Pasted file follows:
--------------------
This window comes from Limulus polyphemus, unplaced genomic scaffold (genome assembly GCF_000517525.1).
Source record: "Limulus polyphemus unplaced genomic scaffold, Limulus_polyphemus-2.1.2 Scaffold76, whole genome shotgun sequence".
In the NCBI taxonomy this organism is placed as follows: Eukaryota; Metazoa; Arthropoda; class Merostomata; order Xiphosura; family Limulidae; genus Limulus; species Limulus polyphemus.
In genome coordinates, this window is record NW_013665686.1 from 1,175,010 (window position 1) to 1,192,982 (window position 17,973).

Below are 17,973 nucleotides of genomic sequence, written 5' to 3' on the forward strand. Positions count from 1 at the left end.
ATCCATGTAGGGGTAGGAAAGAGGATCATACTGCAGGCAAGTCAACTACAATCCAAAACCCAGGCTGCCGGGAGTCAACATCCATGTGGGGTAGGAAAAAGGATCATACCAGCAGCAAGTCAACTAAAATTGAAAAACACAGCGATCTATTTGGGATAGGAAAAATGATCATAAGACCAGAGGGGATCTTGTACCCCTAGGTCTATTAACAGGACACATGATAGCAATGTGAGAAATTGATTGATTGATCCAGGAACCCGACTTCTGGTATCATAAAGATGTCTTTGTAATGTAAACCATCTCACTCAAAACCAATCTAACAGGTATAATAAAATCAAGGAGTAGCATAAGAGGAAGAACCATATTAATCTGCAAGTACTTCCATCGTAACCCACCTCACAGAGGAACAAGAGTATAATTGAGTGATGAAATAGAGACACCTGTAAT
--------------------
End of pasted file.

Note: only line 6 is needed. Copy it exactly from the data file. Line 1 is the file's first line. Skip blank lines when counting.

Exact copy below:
ATCCATGTAGGGGTAGGAAAGAGGATCATACTGCAGGCAAGTCAACTACAATCCAAAACCCAGGCTGCCGGGAGTCAACATCCATGTGGGGTAGGAAAAAGGATCATACCAGCAGCAAGTCAACTAAAATTGAAAAACACAGCGATCTATTTGGGATAGGAAAAATGATCATAAGACCAGAGGGGATCTTGTACCCCTAGGTCTATTAACAGGACACATGATAGCAATGTGAGAAATTGATTGATTGATCCAGGAACCCGACTTCTGGTATCATAAAGATGTCTTTGTAATGTAAACCATCTCACTCAAAACCAATCTAACAGGTATAATAAAATCAAGGAGTAGCATAAGAGGAAGAACCATATTAATCTGCAAGTACTTCCATCGTAACCCACCTCACAGAGGAACAAGAGTATAATTGAGTGATGAAATAGAGACACCTGTAAT